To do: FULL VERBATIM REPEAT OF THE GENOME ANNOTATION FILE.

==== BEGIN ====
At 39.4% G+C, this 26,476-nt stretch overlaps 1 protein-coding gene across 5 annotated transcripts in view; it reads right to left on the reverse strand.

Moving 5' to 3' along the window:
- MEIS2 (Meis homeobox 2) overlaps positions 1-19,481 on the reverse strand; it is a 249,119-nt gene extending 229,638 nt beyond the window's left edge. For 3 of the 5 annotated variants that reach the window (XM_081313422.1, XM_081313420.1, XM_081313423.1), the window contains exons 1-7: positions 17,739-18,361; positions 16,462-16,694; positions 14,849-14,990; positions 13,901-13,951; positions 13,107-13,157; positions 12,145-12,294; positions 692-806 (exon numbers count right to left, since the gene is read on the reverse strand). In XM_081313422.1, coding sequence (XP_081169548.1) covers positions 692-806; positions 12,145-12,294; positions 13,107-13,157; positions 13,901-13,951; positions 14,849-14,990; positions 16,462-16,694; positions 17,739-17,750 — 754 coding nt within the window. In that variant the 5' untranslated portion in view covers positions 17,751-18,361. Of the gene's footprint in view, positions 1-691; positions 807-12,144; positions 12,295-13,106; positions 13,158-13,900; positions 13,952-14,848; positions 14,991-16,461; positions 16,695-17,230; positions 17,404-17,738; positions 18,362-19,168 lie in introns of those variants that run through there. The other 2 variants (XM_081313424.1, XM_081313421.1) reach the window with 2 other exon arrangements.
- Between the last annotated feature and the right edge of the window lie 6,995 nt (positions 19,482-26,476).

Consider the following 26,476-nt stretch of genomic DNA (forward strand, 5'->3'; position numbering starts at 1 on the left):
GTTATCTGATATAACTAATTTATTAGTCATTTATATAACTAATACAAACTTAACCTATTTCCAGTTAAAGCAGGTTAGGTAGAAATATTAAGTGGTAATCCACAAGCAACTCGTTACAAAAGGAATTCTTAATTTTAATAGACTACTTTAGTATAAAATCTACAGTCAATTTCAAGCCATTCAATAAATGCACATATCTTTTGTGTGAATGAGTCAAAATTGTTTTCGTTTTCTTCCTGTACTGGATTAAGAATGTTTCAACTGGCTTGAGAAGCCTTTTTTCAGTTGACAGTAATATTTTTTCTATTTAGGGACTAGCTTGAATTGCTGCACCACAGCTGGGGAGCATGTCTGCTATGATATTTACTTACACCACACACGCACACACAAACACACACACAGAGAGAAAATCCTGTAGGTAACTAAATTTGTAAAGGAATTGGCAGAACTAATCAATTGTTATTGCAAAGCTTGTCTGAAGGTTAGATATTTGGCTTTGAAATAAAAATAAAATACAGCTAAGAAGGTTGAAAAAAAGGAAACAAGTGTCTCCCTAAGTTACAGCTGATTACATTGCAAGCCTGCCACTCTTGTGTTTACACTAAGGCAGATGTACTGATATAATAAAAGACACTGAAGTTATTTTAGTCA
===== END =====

At 39.4% G+C, this 26,476-nt stretch overlaps 1 protein-coding gene across 5 annotated transcripts in view; it reads right to left on the reverse strand.

Moving 5' to 3' along the window:
- MEIS2 (Meis homeobox 2) overlaps positions 1-19,481 on the reverse strand; it is a 249,119-nt gene extending 229,638 nt beyond the window's left edge. For 3 of the 5 annotated variants that reach the window (XM_081313422.1, XM_081313420.1, XM_081313423.1), the window contains exons 1-7: positions 17,739-18,361; positions 16,462-16,694; positions 14,849-14,990; positions 13,901-13,951; positions 13,107-13,157; positions 12,145-12,294; positions 692-806 (exon numbers count right to left, since the gene is read on the reverse strand). In XM_081313422.1, coding sequence (XP_081169548.1) covers positions 692-806; positions 12,145-12,294; positions 13,107-13,157; positions 13,901-13,951; positions 14,849-14,990; positions 16,462-16,694; positions 17,739-17,750 — 754 coding nt within the window. In that variant the 5' untranslated portion in view covers positions 17,751-18,361. Of the gene's footprint in view, positions 1-691; positions 807-12,144; positions 12,295-13,106; positions 13,158-13,900; positions 13,952-14,848; positions 14,991-16,461; positions 16,695-17,230; positions 17,404-17,738; positions 18,362-19,168 lie in introns of those variants that run through there. The other 2 variants (XM_081313424.1, XM_081313421.1) reach the window with 2 other exon arrangements.
- Between the last annotated feature and the right edge of the window lie 6,995 nt (positions 19,482-26,476).

Consider the following 26,476-nt stretch of genomic DNA (forward strand, 5'->3'; position numbering starts at 1 on the left):
GTTATCTGATATAACTAATTTATTAGTCATTTATATAACTAATACAAACTTAACCTATTTCCAGTTAAAGCAGGTTAGGTAGAAATATTAAGTGGTAATCCACAAGCAACTCGTTACAAAAGGAATTCTTAATTTTAATAGACTACTTTAGTATAAAATCTACAGTCAATTTCAAGCCATTCAATAAATGCACATATCTTTTGTGTGAATGAGTCAAAATTGTTTTCGTTTTCTTCCTGTACTGGATTAAGAATGTTTCAACTGGCTTGAGAAGCCTTTTTTCAGTTGACAGTAATATTTTTTCTATTTAGGGACTAGCTTGAATTGCTGCACCACAGCTGGGGAGCATGTCTGCTATGATATTTACTTACACCACACACGCACACACAAACACACACACAGAGAGAAAATCCTGTAGGTAACTAAATTTGTAAAGGAATTGGCAGAACTAATCAATTGTTATTGCAAAGCTTGTCTGAAGGTTAGATATTTGGCTTTGAAATAAAAATAAAATACAGCTAAGAAGGTTGAAAAAAAGGAAACAAGTGTCTCCCTAAGTTACAGCTGATTACATTGCAAGCCTGCCACTCTTGTGTTTACACTAAGGCAGATGTACTGATATAATAAAAGACACTGAAGTTATTTTAGTCA